And it is a paradigm shift from our efforts to make America safe from terrorists that fly planes into buildings. No matter the size of a 9/11-type catastrophe, we would be crippled emotionally but not economically. But, imagine what the economic consequences would be of a series of attacks on shopping malls (or supermarkets) around Christmas. Who would be brave enough to shop?

An amendment before the Senate last Thursday would have enabled the US Attorney General to deny the issuance of firearms to known or suspected dangerous terrorists, like those on the terrorist watch list.

But Senate Republicans voted against it, and the amendment was defeated. The Republican position is that any citizen has a right to their day in court before those rights can be suspended. Fair enough, but there are only about 8,400 American citizens on the list, so there must be a bigger GOP agenda at work here to torpedo the watch list amendment.

Republicans understand that Democrats could use this vote against them in 2016. They must know that as much as they think that they stand to gain politically from a fearful public, there will be more Planned Parenthood type shooters, and that ANY terrorist attack will be even more proof of the need for gun control as a matter of national security.

If voters can accept the “national security” arguments for limitations on the 2nd Amendment, maybe gun control has a better chance of limiting use of weapons in public places than we think. Perhaps, banning those on the terror watch-list from acquiring guns, an assault rifle ban, and large-capacity magazine ban would make even Republicans feel safer.

From David Atkins at WaMo: (brackets and emphasis by the Wrongologist)

[We have] already made a number of concessions to the clear wording of the 1st and 4th Amendments in the name of national security. The 2nd Amendment is explicit about its call for a well-regulated militia. It’s beyond time that if we as a people are going to be serious enough about stopping terrorism to invade countries halfway around the world…and set up…a mass spying agency against ourselves, we at least take seriously the imperative to regulate the terrorists’ latest weapon of choice…

A major problem is that the meaning of the 2nd Amendment has already been decided by the Supreme Court. SCOTUS has ruled that there is an individual right, unconnected with association with a militia, to possess firearms in the home for purposes of self-defense and that right applies to state regulations as well as federal regulations.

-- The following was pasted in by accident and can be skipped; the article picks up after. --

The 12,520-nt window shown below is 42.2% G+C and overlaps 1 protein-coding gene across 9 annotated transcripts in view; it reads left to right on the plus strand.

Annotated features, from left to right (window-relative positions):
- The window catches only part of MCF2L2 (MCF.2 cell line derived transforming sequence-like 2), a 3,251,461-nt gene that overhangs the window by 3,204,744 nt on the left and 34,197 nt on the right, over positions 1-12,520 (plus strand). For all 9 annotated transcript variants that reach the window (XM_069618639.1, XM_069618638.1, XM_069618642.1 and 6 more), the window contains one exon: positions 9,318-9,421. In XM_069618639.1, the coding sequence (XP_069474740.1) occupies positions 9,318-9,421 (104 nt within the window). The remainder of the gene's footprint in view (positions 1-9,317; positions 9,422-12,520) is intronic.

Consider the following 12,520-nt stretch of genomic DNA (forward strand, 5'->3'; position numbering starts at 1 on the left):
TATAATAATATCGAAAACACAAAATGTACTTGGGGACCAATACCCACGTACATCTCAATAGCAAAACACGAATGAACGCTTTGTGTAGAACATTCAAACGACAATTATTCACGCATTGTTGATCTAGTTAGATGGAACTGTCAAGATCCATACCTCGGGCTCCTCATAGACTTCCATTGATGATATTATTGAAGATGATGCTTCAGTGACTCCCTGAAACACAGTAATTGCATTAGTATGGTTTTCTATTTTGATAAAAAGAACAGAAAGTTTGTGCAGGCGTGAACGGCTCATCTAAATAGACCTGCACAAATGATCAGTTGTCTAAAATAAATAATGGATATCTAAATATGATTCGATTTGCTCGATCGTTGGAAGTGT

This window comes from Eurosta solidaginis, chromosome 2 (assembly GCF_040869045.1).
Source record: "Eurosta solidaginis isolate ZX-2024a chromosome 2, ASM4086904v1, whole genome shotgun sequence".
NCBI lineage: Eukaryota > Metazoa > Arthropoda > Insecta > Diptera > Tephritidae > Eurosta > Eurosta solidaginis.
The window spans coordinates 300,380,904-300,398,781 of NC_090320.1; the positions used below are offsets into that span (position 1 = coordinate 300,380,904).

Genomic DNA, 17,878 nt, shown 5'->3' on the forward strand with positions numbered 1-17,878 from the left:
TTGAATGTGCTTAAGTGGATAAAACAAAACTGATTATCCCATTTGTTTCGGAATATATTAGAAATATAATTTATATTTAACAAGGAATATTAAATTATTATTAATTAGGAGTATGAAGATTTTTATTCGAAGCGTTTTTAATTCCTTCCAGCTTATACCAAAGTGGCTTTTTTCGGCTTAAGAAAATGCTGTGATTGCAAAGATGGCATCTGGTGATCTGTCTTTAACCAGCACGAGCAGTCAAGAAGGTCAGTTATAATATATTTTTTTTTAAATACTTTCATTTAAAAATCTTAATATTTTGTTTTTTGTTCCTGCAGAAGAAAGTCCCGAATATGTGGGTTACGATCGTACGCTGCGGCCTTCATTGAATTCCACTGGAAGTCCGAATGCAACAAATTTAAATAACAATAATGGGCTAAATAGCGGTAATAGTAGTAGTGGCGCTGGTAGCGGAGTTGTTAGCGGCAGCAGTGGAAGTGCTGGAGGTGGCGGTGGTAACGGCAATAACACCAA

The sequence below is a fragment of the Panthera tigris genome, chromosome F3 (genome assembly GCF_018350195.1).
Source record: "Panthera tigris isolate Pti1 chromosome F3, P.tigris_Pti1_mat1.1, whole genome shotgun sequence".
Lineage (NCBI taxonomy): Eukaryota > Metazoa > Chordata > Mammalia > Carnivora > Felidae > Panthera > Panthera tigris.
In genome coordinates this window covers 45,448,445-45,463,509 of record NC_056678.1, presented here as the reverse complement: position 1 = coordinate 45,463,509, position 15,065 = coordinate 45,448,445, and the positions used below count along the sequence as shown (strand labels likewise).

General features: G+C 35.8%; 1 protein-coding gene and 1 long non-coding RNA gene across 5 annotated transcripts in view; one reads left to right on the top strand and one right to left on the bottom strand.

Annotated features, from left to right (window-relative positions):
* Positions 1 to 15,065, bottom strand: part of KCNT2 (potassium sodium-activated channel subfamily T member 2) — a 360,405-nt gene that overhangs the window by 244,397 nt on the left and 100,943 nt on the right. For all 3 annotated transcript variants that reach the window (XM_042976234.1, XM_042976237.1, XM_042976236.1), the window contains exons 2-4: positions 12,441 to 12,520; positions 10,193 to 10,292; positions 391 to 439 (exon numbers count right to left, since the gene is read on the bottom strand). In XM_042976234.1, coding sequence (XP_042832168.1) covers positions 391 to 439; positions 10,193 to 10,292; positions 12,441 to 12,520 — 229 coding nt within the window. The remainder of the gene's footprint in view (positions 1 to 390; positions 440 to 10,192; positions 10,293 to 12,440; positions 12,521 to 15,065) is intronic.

So, walking back recent Supreme Court decisions will be tough. How tough? Well, here is a video of Justice Scalia saying that rocket-propelled grenades (RPGs) are probably permitted under the 2nd Amendment:

(those who read the Wrongologist in email can view the video here)

RPGs. A weapon of choice for terrorists. And Scalia thinks it is ok for Americans to own them. Think this guy is going to vote to limit the 2nd Amendment? Doubtful.

Of course, with 300+ million guns already in circulation, it will take decades for gun control to impact public safety, so why even try to do it?

Yet, you can bet that in a few weeks, some Christian we fail to call a terrorist, will shoot up a mosque. After all, how far are we from: “if you see something, shoot something?

Then we can read these arguments all over again.


Sunday Cartoon Blogging – Moar Terror, Moar Gunz Edition

COW Moar Prayer


The argument has already started: “They were Arabs, and no amount of gun control would have stopped them.” The OMG, they were Muslim Terrorists (!!) yelp obscures two problems: America has 300+ million guns in the hands of 320 million citizens. We’ve allowed guns to become ubiquitous. Second, the vast majority of American deaths from guns do not involve Muslims. The NYT reports that there’s been a mass shooting of four or more people in America every day in 2015. Including San Bernardino, a total of 462 people have died and 1,314 have been wounded in such attacks this year. Republicans tell us that this is the cost to water the Tree of Liberty.

Wrongo has no problem with gun ownership. If people wish to own guns for hunting or self-defense, fine. If people hunt for food, fine. If they hunt for sport, they should examine their consciences, to see if they can find one.

But no one needs dozens, much less scores of guns. No one needs semi-automatic, or worse, automatic weapons, other than to kill lots of their fellow citizens. You can defend your house nicely with a pump-action shotgun with ‘00 buckshot. You don’t need a 30-round magazine and a semi-automatic AR or AK rifle. The legitimate reasons to have a gun are:

• You are a cop
• You are registered in an organized, regulated militia
• You hunt for food
• You feel the need for home protection.

These purposes can be accommodated within a framework of reasonable laws. But unlike freedom of speech, or assembly, or religion, where most people see rational limits for other Constitutional rights such as: you can’t threaten a person’s life and claim a 1st Amendment privilege, or form a lynch mob. But, when it comes to the 2nd Amendment, people make the most extreme demands for freedom to own any weapon.